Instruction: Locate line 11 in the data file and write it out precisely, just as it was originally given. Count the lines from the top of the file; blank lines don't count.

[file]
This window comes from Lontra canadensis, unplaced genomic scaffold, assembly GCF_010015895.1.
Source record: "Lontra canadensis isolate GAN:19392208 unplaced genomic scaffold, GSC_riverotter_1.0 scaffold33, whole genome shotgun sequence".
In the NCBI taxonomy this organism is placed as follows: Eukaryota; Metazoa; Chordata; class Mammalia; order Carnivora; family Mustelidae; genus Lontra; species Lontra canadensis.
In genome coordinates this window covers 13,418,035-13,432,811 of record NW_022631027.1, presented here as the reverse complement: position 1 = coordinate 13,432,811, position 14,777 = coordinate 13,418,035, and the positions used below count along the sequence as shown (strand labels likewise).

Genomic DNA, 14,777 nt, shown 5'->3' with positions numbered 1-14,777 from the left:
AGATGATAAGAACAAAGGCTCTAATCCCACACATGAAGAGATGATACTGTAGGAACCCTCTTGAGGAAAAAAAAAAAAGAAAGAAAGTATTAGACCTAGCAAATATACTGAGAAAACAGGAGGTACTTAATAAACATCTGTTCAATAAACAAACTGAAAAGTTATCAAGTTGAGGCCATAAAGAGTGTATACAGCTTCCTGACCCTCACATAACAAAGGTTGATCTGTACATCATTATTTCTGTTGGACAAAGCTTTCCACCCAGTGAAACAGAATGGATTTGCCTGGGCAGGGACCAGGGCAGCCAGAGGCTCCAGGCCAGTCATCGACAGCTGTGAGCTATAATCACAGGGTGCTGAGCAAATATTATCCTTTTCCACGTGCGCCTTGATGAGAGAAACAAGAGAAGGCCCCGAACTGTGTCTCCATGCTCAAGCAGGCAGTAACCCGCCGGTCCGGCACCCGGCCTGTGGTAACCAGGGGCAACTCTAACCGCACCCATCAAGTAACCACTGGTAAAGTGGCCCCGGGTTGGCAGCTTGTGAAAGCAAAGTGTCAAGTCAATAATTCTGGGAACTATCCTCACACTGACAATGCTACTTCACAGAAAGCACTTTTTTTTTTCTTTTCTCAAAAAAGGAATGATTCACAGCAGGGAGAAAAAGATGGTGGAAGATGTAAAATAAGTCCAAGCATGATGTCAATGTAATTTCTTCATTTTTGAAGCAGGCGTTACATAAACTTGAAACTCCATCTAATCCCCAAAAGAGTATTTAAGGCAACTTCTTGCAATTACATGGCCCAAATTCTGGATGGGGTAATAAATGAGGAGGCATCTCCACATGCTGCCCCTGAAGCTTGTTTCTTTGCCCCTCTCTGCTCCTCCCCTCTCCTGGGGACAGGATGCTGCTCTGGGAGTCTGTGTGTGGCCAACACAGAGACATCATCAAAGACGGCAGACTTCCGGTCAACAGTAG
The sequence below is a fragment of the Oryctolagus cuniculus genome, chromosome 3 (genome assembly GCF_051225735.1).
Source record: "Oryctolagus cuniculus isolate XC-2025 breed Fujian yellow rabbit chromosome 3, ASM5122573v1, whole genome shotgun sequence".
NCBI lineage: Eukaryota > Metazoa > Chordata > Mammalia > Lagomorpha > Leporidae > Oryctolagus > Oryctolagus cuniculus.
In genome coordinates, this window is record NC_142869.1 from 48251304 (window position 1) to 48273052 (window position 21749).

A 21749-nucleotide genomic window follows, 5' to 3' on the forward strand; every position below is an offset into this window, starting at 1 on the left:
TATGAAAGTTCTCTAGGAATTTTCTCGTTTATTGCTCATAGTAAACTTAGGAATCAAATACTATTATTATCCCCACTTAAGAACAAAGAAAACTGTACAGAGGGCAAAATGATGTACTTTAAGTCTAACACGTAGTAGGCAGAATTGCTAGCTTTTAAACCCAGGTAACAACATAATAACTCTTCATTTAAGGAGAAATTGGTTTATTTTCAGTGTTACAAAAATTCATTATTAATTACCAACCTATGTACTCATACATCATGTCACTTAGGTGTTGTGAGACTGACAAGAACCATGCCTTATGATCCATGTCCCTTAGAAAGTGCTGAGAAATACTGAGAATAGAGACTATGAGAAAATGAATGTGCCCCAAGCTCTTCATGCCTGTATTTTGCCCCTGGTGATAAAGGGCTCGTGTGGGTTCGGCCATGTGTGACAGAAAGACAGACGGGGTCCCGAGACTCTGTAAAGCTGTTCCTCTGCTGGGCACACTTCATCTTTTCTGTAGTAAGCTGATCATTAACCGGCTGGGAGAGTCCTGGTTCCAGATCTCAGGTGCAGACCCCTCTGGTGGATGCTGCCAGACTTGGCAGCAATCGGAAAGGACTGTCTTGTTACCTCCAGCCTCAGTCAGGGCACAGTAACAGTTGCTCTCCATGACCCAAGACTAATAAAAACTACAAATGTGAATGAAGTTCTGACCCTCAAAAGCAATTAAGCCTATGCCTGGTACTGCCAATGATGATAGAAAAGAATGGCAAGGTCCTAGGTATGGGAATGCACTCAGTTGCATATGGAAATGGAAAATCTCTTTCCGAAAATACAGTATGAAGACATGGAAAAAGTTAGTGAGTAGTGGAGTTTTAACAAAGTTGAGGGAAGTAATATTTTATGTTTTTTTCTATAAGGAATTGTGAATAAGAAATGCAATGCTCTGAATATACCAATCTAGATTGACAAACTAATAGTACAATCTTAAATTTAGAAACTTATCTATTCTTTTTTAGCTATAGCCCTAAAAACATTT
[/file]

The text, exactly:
A 21749-nucleotide genomic window follows, 5' to 3' on the forward strand; every position below is an offset into this window, starting at 1 on the left: